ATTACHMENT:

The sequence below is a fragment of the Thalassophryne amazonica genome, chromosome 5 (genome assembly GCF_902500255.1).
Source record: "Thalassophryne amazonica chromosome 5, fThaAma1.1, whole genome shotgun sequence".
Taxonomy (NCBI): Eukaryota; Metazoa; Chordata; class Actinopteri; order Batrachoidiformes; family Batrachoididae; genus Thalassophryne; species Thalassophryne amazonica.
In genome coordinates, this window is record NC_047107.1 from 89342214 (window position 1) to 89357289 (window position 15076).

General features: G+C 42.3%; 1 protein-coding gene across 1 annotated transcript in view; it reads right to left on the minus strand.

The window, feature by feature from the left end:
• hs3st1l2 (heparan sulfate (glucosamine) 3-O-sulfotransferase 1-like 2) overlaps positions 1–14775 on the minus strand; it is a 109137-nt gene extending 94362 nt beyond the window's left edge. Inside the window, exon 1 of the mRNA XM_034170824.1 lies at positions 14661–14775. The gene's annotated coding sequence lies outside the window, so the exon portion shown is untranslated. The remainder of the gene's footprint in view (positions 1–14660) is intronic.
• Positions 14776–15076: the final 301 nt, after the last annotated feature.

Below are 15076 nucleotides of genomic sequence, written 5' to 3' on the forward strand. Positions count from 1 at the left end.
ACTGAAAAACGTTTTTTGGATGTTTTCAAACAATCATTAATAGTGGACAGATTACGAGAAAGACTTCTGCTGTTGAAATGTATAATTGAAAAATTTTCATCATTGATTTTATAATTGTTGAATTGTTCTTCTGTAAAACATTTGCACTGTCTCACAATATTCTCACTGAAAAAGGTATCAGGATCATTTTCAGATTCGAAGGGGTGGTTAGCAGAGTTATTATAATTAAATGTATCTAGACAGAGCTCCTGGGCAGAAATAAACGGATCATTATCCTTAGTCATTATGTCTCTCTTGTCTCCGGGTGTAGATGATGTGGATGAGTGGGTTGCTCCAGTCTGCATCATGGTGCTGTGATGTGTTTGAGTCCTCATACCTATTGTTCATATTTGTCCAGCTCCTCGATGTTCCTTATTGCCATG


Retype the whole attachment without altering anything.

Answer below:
The sequence below is a fragment of the Thalassophryne amazonica genome, chromosome 5 (genome assembly GCF_902500255.1).
Source record: "Thalassophryne amazonica chromosome 5, fThaAma1.1, whole genome shotgun sequence".
Taxonomy (NCBI): Eukaryota; Metazoa; Chordata; class Actinopteri; order Batrachoidiformes; family Batrachoididae; genus Thalassophryne; species Thalassophryne amazonica.
In genome coordinates, this window is record NC_047107.1 from 89342214 (window position 1) to 89357289 (window position 15076).

General features: G+C 42.3%; 1 protein-coding gene across 1 annotated transcript in view; it reads right to left on the minus strand.

The window, feature by feature from the left end:
• hs3st1l2 (heparan sulfate (glucosamine) 3-O-sulfotransferase 1-like 2) overlaps positions 1–14775 on the minus strand; it is a 109137-nt gene extending 94362 nt beyond the window's left edge. Inside the window, exon 1 of the mRNA XM_034170824.1 lies at positions 14661–14775. The gene's annotated coding sequence lies outside the window, so the exon portion shown is untranslated. The remainder of the gene's footprint in view (positions 1–14660) is intronic.
• Positions 14776–15076: the final 301 nt, after the last annotated feature.

Below are 15076 nucleotides of genomic sequence, written 5' to 3' on the forward strand. Positions count from 1 at the left end.
ACTGAAAAACGTTTTTTGGATGTTTTCAAACAATCATTAATAGTGGACAGATTACGAGAAAGACTTCTGCTGTTGAAATGTATAATTGAAAAATTTTCATCATTGATTTTATAATTGTTGAATTGTTCTTCTGTAAAACATTTGCACTGTCTCACAATATTCTCACTGAAAAAGGTATCAGGATCATTTTCAGATTCGAAGGGGTGGTTAGCAGAGTTATTATAATTAAATGTATCTAGACAGAGCTCCTGGGCAGAAATAAACGGATCATTATCCTTAGTCATTATGTCTCTCTTGTCTCCGGGTGTAGATGATGTGGATGAGTGGGTTGCTCCAGTCTGCATCATGGTGCTGTGATGTGTTTGAGTCCTCATACCTATTGTTCATATTTGTCCAGCTCCTCGATGTTCCTTATTGCCATG